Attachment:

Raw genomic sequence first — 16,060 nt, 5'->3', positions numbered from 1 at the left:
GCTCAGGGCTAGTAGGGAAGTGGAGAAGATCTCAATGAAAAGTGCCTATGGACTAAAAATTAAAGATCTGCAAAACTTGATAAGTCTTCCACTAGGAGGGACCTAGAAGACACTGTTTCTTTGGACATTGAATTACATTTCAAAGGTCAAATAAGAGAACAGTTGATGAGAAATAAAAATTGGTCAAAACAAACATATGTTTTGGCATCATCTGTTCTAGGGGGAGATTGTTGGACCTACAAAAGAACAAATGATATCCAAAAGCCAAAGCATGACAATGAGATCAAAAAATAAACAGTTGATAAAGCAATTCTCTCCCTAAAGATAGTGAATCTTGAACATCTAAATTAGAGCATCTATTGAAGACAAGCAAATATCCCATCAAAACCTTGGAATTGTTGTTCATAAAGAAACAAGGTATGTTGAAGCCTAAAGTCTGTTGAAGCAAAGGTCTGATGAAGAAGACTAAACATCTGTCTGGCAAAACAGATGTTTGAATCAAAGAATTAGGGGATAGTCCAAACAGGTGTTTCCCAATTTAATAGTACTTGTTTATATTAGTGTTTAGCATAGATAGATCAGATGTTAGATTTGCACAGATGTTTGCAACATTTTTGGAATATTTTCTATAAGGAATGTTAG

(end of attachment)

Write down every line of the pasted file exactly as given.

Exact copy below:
Raw genomic sequence first — 16,060 nt, 5'->3', positions numbered from 1 at the left:
GCTCAGGGCTAGTAGGGAAGTGGAGAAGATCTCAATGAAAAGTGCCTATGGACTAAAAATTAAAGATCTGCAAAACTTGATAAGTCTTCCACTAGGAGGGACCTAGAAGACACTGTTTCTTTGGACATTGAATTACATTTCAAAGGTCAAATAAGAGAACAGTTGATGAGAAATAAAAATTGGTCAAAACAAACATATGTTTTGGCATCATCTGTTCTAGGGGGAGATTGTTGGACCTACAAAAGAACAAATGATATCCAAAAGCCAAAGCATGACAATGAGATCAAAAAATAAACAGTTGATAAAGCAATTCTCTCCCTAAAGATAGTGAATCTTGAACATCTAAATTAGAGCATCTATTGAAGACAAGCAAATATCCCATCAAAACCTTGGAATTGTTGTTCATAAAGAAACAAGGTATGTTGAAGCCTAAAGTCTGTTGAAGCAAAGGTCTGATGAAGAAGACTAAACATCTGTCTGGCAAAACAGATGTTTGAATCAAAGAATTAGGGGATAGTCCAAACAGGTGTTTCCCAATTTAATAGTACTTGTTTATATTAGTGTTTAGCATAGATAGATCAGATGTTAGATTTGCACAGATGTTTGCAACATTTTTGGAATATTTTCTATAAGGAATGTTAG